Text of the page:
Georgia rolls back the years on her top equestrian career

PARKGATE equestrian Georgia Stubington has been giving an insight into her fascinating life in horse sport.

As part of a series of features on committee members by the Eventing Ireland organisation, Georgia (above) told about her early years in equestrianism and how she and her family set up a famous event close to her home at Loughanmore.

Georgia’s mother Patricia MacKean has already starred in the Antrim Guardian, telling her life story in a fascinating feature.

At 18, she attended a wedding in Scotland and met her future husband, George MacKean.

His parents had bought Loughanmore House on the outskirts of Antrim in 1920 and the estate and farm had been due to be inherited by his older brother, Muir.

However, he was tragically killed in the war and George, who had also been a regular soldier, was next in line.

Loughanmore was built in the late 1700s for Charles Adair and was enlarged and castellated in 1880.

The entrance was dominated by a remarkable five-storey porch-tower with a spire, rising high above the rest of the house.

A lower tower, also with a spire, stood at the other end of the house.

Victorian additions included a chapel, stables and outbuildings.

General William Adair sold the house to Charles MacKean in 1920.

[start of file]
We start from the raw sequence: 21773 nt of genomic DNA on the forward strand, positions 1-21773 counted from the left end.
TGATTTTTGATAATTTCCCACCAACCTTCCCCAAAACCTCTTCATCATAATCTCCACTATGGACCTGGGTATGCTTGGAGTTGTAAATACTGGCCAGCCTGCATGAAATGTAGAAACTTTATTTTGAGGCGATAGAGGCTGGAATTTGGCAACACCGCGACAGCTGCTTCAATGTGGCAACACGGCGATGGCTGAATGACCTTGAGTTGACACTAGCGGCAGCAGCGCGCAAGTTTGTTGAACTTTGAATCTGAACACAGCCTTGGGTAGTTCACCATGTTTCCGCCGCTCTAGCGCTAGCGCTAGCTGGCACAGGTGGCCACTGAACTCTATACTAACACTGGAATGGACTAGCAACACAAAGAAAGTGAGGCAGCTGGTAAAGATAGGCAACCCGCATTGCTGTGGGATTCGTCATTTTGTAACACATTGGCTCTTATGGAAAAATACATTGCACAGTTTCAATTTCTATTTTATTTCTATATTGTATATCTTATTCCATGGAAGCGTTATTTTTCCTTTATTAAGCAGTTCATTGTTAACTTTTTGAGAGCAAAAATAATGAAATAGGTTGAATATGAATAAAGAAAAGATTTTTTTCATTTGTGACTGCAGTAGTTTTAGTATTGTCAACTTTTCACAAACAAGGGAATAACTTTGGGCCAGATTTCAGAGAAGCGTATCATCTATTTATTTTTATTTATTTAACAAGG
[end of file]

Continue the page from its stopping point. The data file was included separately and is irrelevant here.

Mrs MacKean said that Loughanmore was an idyllic place for their five children to grow up, but with George’s passing she had to downsize and the family moved to one of the farms that George had bought and rented out.

Mrs MacKean now lives in the grounds of the farm and can still see Loughanmore from a panoramic window.

Georgia lives in the main farmhouse.

The present owner is involved in racing - opening the estate for point to point meetings and cross-country events - and Patricia’s own family still have an important equine interest just outside the gates of the estate - Sweet Wall Stud.

George’s father Charles owned and bred racehorses, but after the war, George decided to give up ownership and it wasn't until 1985 the family got back into thoroughbred breeding again.

Perhaps the most famous product of this line was Florida Pearl, who retired a Euro millionaire in winnings and the first horse to win four Hennessey Gold Cups at Leopardstown.

Georgia helped revive the family tradition and her daughter Lucca has now taken on the mantle as the fourth generation of the family making their name in the horse world, through eventing and dressage, with both mother and daughter enjoying huge success nationally and internationally.

There is also a successful livery yard where competition and leisure riders keep their horses.

Telling her own story, Georgia explained: “I first evented in 1976 but had been going to events with my mother Patricia MacKean for some years.” she said.

“I was lucky to be selected for the Junior team in ‘77, ‘78 and ‘79 winning medals each year including team gold in ‘77.

“After juniors I thought I was the bee’s knees and it would only be a matter of time before the Senior team would be calling but of course I know now how little I knew then and that thought has always been behind my support of my daughter Lucca and her equine education.